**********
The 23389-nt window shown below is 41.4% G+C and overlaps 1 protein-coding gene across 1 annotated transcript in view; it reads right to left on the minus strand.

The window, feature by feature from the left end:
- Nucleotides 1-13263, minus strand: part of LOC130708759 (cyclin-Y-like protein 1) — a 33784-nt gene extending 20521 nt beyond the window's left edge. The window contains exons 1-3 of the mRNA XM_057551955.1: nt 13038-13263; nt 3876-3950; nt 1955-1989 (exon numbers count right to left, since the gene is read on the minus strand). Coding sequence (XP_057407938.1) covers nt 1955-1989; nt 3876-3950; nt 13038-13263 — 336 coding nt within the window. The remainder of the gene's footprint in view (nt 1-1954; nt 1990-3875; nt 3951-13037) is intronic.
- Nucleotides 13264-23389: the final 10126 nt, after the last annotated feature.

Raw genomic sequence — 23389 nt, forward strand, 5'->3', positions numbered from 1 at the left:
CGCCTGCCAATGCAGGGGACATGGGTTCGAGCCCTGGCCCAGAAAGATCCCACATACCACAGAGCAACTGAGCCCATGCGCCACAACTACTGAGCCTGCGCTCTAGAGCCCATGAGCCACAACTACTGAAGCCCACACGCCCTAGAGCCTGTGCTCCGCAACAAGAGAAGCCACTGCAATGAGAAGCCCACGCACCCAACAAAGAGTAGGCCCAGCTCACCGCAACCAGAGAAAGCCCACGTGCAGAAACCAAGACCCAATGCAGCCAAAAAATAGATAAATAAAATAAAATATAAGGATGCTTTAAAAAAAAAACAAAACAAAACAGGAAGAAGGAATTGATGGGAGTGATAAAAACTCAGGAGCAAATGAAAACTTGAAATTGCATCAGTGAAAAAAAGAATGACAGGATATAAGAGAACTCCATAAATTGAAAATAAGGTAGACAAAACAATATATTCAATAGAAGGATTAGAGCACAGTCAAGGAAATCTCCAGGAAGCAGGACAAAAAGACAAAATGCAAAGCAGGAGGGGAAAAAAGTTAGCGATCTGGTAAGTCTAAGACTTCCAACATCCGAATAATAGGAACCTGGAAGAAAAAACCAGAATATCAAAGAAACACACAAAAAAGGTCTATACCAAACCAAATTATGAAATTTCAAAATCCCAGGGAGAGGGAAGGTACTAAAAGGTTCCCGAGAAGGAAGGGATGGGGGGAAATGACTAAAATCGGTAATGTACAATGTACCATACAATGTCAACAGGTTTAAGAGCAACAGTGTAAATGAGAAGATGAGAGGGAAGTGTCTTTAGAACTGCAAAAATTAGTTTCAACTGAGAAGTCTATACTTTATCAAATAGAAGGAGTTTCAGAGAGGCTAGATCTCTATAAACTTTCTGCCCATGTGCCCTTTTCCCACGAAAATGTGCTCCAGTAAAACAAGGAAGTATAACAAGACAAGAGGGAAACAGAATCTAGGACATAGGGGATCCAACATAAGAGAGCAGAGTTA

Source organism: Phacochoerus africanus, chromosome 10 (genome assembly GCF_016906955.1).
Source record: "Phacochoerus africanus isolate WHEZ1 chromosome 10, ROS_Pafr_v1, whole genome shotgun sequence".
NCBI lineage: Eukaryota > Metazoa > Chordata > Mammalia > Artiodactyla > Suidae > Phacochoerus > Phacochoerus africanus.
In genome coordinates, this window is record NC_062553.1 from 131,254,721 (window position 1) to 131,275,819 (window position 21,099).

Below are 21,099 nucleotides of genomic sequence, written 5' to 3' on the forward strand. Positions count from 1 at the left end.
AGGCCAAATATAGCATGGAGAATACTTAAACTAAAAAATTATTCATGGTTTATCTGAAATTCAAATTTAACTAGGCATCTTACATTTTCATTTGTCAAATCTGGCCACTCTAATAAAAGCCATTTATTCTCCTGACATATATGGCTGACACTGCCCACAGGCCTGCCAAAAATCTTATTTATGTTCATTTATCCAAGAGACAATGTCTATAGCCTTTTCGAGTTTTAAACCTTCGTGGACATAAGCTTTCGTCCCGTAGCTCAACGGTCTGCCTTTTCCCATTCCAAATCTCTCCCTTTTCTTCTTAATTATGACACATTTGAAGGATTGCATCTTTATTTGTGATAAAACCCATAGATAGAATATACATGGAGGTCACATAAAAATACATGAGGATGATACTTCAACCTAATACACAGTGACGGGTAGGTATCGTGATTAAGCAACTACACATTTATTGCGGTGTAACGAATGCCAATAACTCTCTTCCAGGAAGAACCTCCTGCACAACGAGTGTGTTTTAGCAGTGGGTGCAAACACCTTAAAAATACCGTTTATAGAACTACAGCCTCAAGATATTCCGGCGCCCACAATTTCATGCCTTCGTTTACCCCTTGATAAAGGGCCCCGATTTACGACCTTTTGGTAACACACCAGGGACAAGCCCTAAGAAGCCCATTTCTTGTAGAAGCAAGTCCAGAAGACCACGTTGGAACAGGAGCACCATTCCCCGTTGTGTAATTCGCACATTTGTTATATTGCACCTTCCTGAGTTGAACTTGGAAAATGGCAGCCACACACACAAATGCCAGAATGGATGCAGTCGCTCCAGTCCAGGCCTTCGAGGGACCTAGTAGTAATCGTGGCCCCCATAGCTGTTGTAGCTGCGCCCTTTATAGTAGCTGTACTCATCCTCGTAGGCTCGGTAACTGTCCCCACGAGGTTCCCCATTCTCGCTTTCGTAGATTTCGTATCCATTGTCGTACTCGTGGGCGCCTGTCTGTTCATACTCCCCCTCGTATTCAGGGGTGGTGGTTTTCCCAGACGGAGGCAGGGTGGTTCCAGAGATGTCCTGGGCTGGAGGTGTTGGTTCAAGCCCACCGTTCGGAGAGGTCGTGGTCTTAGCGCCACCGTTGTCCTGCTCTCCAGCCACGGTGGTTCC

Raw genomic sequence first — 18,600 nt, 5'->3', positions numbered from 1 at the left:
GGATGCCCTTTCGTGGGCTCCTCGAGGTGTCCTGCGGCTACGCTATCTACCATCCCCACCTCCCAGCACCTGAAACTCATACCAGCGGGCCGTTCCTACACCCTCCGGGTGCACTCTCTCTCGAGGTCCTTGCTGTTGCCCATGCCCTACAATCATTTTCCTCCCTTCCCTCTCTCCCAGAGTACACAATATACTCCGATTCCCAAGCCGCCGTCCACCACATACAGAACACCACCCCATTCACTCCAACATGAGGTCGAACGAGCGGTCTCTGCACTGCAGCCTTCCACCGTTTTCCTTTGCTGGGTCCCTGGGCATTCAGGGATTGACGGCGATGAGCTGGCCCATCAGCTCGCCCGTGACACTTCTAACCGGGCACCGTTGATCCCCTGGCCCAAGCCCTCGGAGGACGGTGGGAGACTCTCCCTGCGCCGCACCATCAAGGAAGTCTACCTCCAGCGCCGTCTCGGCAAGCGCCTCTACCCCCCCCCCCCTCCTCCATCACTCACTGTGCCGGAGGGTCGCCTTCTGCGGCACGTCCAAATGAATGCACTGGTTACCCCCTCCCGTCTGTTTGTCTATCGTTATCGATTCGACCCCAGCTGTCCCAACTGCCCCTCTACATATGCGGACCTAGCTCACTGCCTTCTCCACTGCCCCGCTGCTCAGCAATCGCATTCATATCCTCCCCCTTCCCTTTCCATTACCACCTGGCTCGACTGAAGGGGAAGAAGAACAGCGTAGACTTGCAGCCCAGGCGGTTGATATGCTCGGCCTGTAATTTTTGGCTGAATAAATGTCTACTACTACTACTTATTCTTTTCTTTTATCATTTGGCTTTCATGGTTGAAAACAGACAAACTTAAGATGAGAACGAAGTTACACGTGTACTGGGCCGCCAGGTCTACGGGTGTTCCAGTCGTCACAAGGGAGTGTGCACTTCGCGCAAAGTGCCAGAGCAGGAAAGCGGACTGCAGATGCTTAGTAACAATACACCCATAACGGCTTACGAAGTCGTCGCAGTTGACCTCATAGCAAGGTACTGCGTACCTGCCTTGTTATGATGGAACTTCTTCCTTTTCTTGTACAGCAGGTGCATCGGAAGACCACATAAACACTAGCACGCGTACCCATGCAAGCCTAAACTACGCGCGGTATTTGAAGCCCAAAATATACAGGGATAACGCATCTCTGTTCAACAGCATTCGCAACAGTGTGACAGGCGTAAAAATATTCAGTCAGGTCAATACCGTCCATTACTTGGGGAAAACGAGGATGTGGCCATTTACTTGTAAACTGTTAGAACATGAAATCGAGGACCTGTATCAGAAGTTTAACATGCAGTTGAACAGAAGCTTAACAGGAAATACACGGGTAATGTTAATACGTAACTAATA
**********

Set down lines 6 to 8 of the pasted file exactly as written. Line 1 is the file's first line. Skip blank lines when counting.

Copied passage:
CGCCTGCCAATGCAGGGGACATGGGTTCGAGCCCTGGCCCAGAAAGATCCCACATACCACAGAGCAACTGAGCCCATGCGCCACAACTACTGAGCCTGCGCTCTAGAGCCCATGAGCCACAACTACTGAAGCCCACACGCCCTAGAGCCTGTGCTCCGCAACAAGAGAAGCCACTGCAATGAGAAGCCCACGCACCCAACAAAGAGTAGGCCCAGCTCACCGCAACCAGAGAAAGCCCACGTGCAGAAACCAAGACCCAATGCAGCCAAAAAATAGATAAATAAAATAAAATATAAGGATGCTTTAAAAAAAAAACAAAACAAAACAGGAAGAAGGAATTGATGGGAGTGATAAAAACTCAGGAGCAAATGAAAACTTGAAATTGCATCAGTGAAAAAAAGAATGACAGGATATAAGAGAACTCCATAAATTGAAAATAAGGTAGACAAAACAATATATTCAATAGAAGGATTAGAGCACAGTCAAGGAAATCTCCAGGAAGCAGGACAAAAAGACAAAATGCAAAGCAGGAGGGGAAAAAAGTTAGCGATCTGGTAAGTCTAAGACTTCCAACATCCGAATAATAGGAACCTGGAAGAAAAAACCAGAATATCAAAGAAACACACAAAAAAGGTCTATACCAAACCAAATTATGAAATTTCAAAATCCCAGGGAGAGGGAAGGTACTAAAAGGTTCCCGAGAAGGAAGGGATGGGGGGAAATGACTAAAATCGGTAATGTACAATGTACCATACAATGTCAACAGGTTTAAGAGCAACAGTGTAAATGAGAAGATGAGAGGGAAGTGTCTTTAGAACTGCAAAAATTAGTTTCAACTGAGAAGTCTATACTTTATCAAATAGAAGGAGTTTCAGAGAGGCTAGATCTCTATAAACTTTCTGCCCATGTGCCCTTTTCCCACGAAAATGTGCTCCAGTAAAACAAGGAAGTATAACAAGACAAGAGGGAAACAGAATCTAGGACATAGGGGATCCAACATAAGAGAGCAGAGTTA

Source organism: Phacochoerus africanus, chromosome 10 (genome assembly GCF_016906955.1).
Source record: "Phacochoerus africanus isolate WHEZ1 chromosome 10, ROS_Pafr_v1, whole genome shotgun sequence".